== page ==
‘A’ left drift (Q1=1, Q2=0, Q3=1, Q4=0 (for 54 ms) and Q1=0, Q2=0, Q3=1, Q4=0 (for 108 ms)). Left drift is possible by rotating the right motors at a high speed and the left motors at a low speed. This is possible with the PWM pulse given to the left motors. The left motors are given a pulse train of 33 percent duty cycle so that these rotate at one-third the speed of the right motors. The car takes a left turn in forward direction, resulting in a drift. So signal 1010 is sent for 54 ms and signal 0010 for the next 108 ms to transistors T1 through T4. Character ‘A’ is defined in the code to generate 1010 and 0010 signals with 54ms and 108ms delays, respectively.

‘Q’ sharp-forward left turn (Q1=0, Q2=0, Q3=1, Q4=0). The toy car moves to the left sharply in the forward direction when the left motors are static and the right motors move clockwise. So signal 0010 is sent to transistors T1 through T4. Character ‘Q’ is defined in the code to generate 0010 bits in the output.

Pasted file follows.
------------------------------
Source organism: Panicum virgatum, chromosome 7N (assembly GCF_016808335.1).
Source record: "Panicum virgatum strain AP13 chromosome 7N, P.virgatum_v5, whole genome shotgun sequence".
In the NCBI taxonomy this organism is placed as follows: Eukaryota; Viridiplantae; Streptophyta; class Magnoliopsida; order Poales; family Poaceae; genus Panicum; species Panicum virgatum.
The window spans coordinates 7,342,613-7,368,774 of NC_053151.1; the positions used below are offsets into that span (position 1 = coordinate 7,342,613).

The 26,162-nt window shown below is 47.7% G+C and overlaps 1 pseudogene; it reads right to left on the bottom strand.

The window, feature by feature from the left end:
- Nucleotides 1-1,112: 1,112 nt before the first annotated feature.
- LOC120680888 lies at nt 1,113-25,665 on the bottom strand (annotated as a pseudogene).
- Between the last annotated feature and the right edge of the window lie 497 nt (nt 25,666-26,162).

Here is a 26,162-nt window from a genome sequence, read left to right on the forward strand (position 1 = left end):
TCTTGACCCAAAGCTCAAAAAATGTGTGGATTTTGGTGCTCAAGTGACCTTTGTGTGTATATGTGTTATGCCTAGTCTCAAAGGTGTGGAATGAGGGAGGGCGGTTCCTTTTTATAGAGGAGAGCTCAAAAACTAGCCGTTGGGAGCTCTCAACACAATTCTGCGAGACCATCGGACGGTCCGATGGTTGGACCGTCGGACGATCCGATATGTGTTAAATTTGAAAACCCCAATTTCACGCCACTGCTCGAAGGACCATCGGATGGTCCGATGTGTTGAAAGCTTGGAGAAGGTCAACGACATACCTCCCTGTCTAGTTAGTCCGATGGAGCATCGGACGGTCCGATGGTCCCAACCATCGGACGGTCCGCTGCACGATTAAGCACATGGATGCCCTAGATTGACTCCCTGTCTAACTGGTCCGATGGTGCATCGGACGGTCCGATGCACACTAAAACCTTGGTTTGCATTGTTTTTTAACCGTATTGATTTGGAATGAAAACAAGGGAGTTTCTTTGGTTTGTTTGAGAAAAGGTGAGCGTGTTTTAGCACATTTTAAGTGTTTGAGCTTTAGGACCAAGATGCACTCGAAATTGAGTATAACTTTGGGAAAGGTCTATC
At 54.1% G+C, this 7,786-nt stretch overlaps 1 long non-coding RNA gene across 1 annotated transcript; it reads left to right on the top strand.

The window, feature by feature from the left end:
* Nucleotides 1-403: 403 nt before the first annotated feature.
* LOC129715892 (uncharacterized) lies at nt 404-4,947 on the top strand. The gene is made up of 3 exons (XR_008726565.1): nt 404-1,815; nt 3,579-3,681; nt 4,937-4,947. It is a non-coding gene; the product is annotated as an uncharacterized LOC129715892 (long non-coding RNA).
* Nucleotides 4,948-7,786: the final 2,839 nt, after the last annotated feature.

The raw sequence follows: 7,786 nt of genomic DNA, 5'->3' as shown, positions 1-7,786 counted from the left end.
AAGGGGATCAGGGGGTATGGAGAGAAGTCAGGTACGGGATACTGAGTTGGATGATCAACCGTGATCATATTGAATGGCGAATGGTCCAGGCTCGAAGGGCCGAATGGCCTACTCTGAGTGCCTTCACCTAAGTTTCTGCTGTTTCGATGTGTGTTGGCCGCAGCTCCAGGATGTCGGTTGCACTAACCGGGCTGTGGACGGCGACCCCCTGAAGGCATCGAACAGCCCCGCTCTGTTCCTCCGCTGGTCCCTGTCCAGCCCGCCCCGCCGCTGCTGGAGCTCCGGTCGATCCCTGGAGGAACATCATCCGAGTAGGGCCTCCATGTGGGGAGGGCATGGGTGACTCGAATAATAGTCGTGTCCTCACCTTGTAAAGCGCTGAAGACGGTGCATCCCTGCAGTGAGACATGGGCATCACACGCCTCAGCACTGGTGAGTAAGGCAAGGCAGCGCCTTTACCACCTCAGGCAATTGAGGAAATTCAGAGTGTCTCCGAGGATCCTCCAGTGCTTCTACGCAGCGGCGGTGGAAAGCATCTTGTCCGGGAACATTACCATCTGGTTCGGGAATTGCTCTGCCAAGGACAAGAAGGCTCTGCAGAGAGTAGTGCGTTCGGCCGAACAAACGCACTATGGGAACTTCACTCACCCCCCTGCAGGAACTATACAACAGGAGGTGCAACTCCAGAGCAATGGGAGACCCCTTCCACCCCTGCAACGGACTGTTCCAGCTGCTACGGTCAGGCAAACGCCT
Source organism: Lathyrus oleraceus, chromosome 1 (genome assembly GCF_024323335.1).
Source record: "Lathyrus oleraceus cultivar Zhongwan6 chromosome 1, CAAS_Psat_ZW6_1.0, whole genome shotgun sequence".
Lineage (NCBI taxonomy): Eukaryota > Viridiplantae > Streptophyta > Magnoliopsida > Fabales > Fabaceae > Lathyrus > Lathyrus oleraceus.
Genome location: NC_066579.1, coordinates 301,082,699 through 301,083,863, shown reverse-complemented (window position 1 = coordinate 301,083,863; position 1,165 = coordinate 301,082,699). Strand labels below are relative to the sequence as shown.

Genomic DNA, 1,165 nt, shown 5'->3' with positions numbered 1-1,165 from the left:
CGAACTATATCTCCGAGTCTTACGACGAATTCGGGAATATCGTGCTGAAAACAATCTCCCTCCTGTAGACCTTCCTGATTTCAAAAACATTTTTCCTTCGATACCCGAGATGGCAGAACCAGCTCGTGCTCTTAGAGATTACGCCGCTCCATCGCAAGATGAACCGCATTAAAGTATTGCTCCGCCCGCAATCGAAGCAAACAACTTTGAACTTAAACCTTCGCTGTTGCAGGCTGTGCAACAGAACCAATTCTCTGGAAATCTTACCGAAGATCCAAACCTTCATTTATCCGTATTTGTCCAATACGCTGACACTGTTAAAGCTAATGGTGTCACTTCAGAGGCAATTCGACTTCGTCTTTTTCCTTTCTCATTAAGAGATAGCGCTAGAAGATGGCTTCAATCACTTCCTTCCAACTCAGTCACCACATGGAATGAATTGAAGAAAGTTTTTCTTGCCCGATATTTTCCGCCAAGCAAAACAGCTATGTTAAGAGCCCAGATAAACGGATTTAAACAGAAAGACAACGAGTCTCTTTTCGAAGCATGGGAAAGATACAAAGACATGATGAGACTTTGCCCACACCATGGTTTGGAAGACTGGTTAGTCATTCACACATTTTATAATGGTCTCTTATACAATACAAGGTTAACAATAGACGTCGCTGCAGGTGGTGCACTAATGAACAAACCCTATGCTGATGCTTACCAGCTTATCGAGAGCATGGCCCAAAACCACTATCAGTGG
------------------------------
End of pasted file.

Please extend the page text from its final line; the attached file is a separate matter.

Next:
‘E’ sharp-forward right turn (Q1=1, Q2=0, Q3=0, Q4=0). The car moves to the right sharply in the forward direction when the left motors move clockwise and the right motors are static. So signal 1000 is sent to transistors T1 through T4. Character ‘E’ is defined in the code to generate 1000 bits in the output.

‘C sharp-backward left turn (Q1=0, Q2=0, Q3=0, Q4=1). Sharp left turn takes place when the left motors are static and the right motors move anticlockwise. The car moves to the left sharply in the backward direction. So signal 0001 is sent to transistors T1 through T4. Character ‘C’ is defined in the code to generate 0001 bits in the output.